PITTSFIELD, Mass. — The debut of a recently announced new WTBR talk show featuring popular local radio host William Sturgeon has been postponed indefinitely.
The show, slated to begin Tuesday, May 29, would have from run 8:30 to 10 a.m. to follow established local morning show "Good Morning, Pittsfield" on the Taconic High School station.
The show had been given approval by the program director as well as Superintendent of Schools Howard "Jake" Eberwein, but a last-minute decision to hold off on its launch was announced over the weekend.
"The debut of the Bill Sturgeon show on WTBR has been put on hold. Possibly for good," said station manager Larry Kratka, in a post in WTBR's Facebook group. "There are apparently some officials in Pittsfield government who are terrified of what Bill would do to them."
"Bill and I know what kind of show he was going into," said Kratka. "Even Superintendent "Jake" Eberwein and School Committee Chair Alf Barbarlunga agreed with my vision of the kind of show it would be. No phones ... interviews only. For this, I thank them."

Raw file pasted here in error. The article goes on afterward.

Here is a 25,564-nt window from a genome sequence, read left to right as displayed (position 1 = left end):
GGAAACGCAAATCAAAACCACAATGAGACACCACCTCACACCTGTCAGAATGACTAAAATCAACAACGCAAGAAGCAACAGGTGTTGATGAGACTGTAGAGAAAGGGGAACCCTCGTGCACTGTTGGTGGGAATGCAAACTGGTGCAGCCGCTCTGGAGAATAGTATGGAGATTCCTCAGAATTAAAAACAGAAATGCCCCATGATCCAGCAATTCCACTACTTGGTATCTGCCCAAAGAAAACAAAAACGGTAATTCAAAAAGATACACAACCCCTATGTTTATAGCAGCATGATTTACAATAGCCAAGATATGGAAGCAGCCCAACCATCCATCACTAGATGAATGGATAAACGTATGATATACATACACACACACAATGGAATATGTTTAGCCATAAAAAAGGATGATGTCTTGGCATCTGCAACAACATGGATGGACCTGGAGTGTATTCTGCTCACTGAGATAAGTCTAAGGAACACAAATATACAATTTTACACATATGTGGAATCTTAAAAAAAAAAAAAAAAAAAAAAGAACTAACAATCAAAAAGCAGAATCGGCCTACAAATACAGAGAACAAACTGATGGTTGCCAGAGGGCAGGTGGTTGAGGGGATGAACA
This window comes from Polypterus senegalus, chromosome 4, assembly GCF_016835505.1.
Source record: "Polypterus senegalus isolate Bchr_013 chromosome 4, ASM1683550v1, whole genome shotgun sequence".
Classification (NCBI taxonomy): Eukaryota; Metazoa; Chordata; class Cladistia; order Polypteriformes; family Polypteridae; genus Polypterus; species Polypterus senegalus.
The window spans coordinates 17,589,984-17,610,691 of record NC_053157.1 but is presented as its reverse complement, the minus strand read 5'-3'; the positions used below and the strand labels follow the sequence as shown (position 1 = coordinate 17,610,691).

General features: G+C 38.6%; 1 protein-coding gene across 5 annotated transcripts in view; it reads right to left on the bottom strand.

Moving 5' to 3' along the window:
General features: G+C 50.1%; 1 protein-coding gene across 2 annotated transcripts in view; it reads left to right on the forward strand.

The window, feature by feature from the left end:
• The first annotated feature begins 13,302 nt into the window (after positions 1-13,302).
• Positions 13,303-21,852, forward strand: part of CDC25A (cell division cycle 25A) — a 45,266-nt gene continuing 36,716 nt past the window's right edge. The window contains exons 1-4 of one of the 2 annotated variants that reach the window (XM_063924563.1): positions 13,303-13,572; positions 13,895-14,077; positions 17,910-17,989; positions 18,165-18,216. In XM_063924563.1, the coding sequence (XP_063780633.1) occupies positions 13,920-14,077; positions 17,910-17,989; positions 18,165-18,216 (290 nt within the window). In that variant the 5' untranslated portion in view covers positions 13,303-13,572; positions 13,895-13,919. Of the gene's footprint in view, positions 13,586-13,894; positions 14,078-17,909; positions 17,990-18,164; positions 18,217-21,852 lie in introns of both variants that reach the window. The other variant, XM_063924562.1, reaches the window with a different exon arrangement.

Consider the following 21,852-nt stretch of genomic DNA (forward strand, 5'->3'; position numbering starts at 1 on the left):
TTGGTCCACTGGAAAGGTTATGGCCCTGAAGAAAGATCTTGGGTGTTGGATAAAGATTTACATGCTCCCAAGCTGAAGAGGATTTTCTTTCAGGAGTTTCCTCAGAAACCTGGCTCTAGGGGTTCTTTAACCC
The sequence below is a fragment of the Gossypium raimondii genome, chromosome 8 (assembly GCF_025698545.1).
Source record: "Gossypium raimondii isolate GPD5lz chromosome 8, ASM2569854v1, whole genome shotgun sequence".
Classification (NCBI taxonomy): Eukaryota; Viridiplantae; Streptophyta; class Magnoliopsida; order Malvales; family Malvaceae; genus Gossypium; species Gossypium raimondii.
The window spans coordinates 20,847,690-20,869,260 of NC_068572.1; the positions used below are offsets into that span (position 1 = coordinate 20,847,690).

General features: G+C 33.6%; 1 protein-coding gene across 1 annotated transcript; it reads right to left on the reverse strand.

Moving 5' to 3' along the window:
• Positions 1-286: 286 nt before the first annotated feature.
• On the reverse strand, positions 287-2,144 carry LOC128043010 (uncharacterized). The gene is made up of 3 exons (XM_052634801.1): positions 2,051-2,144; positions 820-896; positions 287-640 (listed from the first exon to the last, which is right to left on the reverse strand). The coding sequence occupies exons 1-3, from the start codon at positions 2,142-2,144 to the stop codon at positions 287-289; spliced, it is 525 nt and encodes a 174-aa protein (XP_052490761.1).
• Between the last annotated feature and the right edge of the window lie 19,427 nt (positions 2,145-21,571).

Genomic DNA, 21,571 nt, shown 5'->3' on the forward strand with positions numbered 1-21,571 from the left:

Sturgeon had offered to provide an interview show for WTBR, following his departure from his popular program on WBRK radio, which ended in early May following what the host described as a breakdown in negotiations.
Speaking on WTBR's "Good Morning, Pittsfield" on Tuesday morning, Sturgeon said he was told there had been comments from several parties concerned about the show, including Taconic Principal John Vosburgh. The exact nature of these concerns has not been made known, though Sturgeon suggested that some individuals objected to the idea of the student-run show being overshadowed by adult radio talent.
"Bringing more people into a studio isn't going to decrease the opportunities for kids," said "Good Morning, Pittsfield" host and Ward 6 City Councilor John Krol. "It's going to provide more diversity for them to be able to learn more from people who've had different experience in the past."
Krol was invited to host the early morning news program "Good Morning, Pittsfield" in 2006, when the station nearly lost its FCC license because of a lack of programming and too much dead air time caused by student turnover.
Krol pointed out that the budget at WTBR consists of an approximately $6,000 $1,000 stipend paid to Kratka to run the station, and $6,000 for equipment and technical upgrades.
Sturgeon said the decision of whether to proceed with his show will now rest ultimately with the Pittsfield School Committee.
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